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Niagara Falls lawmakers finally approve upgrades to ice rinks

NIAGARA FALLS – A pair of ice rinks built in Hyde Park in the 1970s will have a longer life and be able to operate year-round after city lawmakers on Monday gave the go-ahead to the latest renovation phase.

What the City Council approved unanimously during a special meeting – which it had failed to approve twice in the past month – was a measure to borrow the money to do the construction at the Hyde Park Ice Pavilion.

The only difference between the Feb. 17 and March 2 votes and Monday’s was some added text to the resolutions – two additional sentences which said that casino funds would be used to pay the bond payment this year, and that it was anticipated that casino money will be used for that purpose in the coming years.

But that had always been the funding plan – it was even part of this year’s city budget approved by lawmakers.

Mayor Paul A. Dyster issued a statement after the Council’s vote thanking lawmakers for supporting the work, but adding that he was “disappointed in the process.”

“We wasted a month of staff time, and finally had to call a special session, to pass an item that is basically identical to the original proposal presented in February,” Dyster said in a written statement. “From Day One, it was made clear that casino revenue would be used for bond payments.”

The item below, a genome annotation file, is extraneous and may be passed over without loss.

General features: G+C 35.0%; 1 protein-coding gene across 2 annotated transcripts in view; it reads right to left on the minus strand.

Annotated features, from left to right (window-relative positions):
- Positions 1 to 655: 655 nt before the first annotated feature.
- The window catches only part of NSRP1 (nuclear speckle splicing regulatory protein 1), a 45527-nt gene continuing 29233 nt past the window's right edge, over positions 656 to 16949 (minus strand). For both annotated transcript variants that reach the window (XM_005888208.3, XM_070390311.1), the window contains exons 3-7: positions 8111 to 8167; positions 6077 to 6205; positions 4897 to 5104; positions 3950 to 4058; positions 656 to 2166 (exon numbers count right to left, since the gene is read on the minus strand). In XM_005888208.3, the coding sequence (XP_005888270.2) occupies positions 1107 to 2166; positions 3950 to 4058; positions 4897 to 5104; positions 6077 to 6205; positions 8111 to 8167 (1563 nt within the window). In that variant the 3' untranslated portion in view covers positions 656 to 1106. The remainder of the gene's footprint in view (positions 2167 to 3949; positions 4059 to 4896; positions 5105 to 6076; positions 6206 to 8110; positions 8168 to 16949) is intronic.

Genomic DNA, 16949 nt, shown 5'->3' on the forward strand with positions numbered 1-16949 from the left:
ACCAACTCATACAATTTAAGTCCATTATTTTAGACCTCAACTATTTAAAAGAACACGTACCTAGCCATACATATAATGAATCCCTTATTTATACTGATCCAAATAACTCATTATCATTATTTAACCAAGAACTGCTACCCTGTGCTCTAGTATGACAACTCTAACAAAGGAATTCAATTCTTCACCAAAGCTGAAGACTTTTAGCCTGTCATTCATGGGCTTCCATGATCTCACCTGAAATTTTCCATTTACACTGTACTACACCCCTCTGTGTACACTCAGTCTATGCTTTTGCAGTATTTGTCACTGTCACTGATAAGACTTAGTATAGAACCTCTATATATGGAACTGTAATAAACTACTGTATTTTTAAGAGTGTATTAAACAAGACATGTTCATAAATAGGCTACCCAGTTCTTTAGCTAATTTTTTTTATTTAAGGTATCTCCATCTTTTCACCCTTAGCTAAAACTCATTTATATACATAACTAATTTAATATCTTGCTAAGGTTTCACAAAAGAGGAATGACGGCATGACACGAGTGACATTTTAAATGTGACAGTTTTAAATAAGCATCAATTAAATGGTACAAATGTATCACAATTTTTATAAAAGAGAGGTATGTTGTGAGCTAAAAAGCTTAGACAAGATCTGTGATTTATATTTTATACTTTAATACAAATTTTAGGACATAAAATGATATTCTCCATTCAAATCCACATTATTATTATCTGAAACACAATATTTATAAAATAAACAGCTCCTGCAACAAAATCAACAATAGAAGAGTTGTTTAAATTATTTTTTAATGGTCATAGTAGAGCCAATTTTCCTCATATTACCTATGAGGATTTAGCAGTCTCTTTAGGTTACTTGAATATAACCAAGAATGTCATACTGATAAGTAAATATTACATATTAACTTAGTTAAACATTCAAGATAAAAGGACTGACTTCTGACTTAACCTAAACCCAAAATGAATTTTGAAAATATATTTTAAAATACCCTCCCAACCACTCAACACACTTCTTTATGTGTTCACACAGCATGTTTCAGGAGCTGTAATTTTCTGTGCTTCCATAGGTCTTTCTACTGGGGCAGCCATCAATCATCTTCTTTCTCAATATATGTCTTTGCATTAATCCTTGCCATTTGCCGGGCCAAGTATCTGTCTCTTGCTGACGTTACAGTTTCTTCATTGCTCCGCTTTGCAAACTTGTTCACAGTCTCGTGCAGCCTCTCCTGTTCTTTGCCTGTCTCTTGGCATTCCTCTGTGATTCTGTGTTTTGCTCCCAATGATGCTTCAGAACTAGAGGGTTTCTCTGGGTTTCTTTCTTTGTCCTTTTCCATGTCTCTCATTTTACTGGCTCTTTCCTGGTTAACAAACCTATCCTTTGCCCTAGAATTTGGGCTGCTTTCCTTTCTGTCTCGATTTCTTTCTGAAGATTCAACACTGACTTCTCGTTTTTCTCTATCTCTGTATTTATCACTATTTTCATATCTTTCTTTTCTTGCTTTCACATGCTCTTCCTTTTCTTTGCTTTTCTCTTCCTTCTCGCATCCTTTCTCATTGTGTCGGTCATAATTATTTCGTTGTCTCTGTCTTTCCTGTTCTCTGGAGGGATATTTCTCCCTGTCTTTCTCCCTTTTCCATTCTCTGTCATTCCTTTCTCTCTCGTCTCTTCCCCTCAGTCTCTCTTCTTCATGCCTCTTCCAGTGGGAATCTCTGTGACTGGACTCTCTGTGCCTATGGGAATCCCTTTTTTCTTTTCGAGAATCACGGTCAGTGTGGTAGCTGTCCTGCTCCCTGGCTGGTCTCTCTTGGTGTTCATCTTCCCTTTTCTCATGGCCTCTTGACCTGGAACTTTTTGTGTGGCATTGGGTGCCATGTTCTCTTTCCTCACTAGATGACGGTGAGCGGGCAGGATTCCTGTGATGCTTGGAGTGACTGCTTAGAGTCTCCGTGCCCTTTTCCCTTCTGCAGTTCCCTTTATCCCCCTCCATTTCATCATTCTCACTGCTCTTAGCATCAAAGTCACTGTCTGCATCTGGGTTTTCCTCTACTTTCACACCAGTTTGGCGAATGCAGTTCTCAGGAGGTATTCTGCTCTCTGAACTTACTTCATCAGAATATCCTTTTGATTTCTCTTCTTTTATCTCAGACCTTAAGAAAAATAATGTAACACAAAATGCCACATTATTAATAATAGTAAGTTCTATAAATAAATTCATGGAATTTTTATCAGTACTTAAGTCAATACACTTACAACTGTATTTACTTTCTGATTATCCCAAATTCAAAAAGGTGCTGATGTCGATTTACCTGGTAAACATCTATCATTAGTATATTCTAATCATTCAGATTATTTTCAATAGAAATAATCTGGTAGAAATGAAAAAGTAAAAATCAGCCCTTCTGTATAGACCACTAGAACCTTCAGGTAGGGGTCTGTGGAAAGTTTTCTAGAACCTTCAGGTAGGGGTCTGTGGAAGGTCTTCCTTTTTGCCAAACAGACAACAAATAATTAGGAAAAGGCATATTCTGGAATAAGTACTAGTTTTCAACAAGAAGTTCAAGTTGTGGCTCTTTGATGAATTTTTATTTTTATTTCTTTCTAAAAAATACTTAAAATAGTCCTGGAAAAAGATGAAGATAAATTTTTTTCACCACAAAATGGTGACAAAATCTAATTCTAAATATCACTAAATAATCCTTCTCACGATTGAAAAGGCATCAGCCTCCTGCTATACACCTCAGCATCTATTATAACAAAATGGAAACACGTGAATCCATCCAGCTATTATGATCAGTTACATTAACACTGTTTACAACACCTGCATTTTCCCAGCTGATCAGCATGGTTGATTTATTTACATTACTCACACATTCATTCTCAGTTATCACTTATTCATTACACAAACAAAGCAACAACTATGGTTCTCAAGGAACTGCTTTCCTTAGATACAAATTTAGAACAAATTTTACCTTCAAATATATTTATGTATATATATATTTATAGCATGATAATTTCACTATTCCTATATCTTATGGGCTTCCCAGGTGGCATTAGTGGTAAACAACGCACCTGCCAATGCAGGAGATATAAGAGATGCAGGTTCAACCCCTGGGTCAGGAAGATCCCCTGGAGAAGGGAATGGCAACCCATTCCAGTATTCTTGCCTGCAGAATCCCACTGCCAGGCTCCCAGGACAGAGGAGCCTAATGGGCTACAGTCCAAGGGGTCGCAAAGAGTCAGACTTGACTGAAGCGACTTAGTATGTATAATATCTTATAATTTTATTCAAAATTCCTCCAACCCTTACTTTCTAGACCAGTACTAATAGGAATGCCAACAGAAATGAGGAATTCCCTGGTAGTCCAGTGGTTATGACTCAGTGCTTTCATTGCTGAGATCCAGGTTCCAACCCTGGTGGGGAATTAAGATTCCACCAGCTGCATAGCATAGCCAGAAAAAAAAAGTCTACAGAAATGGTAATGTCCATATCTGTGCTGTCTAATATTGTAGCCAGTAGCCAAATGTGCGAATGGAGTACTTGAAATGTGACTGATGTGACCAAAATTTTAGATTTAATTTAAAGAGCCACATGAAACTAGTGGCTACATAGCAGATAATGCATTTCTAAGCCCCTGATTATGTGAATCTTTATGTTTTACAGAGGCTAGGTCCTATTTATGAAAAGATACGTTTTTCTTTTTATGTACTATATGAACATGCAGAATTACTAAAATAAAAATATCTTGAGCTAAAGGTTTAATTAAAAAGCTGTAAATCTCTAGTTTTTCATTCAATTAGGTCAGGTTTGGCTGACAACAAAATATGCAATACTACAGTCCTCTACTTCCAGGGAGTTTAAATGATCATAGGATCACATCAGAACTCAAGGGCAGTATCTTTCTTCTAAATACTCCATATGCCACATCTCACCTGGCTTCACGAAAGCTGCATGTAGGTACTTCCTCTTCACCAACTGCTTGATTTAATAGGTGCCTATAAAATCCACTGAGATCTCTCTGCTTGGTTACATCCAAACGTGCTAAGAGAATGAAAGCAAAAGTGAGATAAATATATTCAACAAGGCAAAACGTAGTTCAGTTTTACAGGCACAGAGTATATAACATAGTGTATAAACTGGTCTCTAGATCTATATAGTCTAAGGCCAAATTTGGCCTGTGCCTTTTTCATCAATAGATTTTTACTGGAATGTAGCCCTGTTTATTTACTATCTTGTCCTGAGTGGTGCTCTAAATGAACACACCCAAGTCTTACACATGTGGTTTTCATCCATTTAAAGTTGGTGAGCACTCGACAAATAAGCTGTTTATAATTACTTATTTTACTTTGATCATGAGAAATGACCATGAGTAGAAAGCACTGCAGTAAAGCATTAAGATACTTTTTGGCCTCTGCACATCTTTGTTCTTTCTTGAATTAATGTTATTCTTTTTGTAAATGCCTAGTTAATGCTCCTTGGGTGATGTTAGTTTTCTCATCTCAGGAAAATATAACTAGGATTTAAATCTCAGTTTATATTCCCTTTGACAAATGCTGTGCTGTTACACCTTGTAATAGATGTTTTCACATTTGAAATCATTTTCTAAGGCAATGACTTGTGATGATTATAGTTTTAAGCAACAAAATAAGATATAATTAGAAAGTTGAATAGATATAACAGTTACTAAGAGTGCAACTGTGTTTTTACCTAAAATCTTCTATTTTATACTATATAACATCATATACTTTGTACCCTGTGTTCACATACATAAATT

The two lawmakers who previously voted against the borrowing – Councilmen Robert A. Anderson Jr. and Glenn A. Choolokian – asserted what was voted on Monday represented a change in the proposal.

Both Choolokian and Anderson said they would have initially supported this phase of the project had the payments come directly from casino funds without having to borrow. Previous phases of renovations at the ice pavilion have been paid for with casino funds and without the city having to borrow.

“It’s unfortunate that we don’t have any casino money to pay for this for cash,” said Anderson, who became a co-sponsor of Monday’s bonding resolution along with Chairman Andrew P. Touma.

Choolokian said borrowing isn’t “the perfect scenario,” adding the city should look at using casino funds next year to pay off the entire borrowed sum.

The estimated cost of the renovation work – which will replace the piping system beneath the rink floor, the dasher boards and glass, along with bleachers and safety netting – is about $3.1 million. The work is necessary, officials said, because the rinks’ deteriorated condition means they could fail at any time.

With interest, the city expects it will pay a total of roughly $4 million for the work over the 15-year borrowing period. It’s been described by supporters as the most important phase of the renovation work, which has been going on since 2009.

Using casino revenue to pay for the work in one fell swoop, and not borrowing, was not possible because all of this year’s expected casino funding has already been accounted for in the spending plan, Dyster has said.

The Council on Monday also awarded six contracts for the renovations.

Getting the work done at the ice pavilion is expected to be a tight squeeze for construction workers. The last scheduled hockey tournament at the facility finishes April 12. The work is expected to be completed in early September.

Dyster questioned why the rink operator, leagues, tournament organizers and construction companies had to “witness the bizarre spectacle” of the three attempts to pass the project.

Delaying the work, and possibly delaying the rink openings, would have cost area hospitality providers revenue and the city tax revenue, the statement said.

Instead, the public had to “sit and wait helplessly while personal political agendas called the approval of this project into question,” Dyster wrote.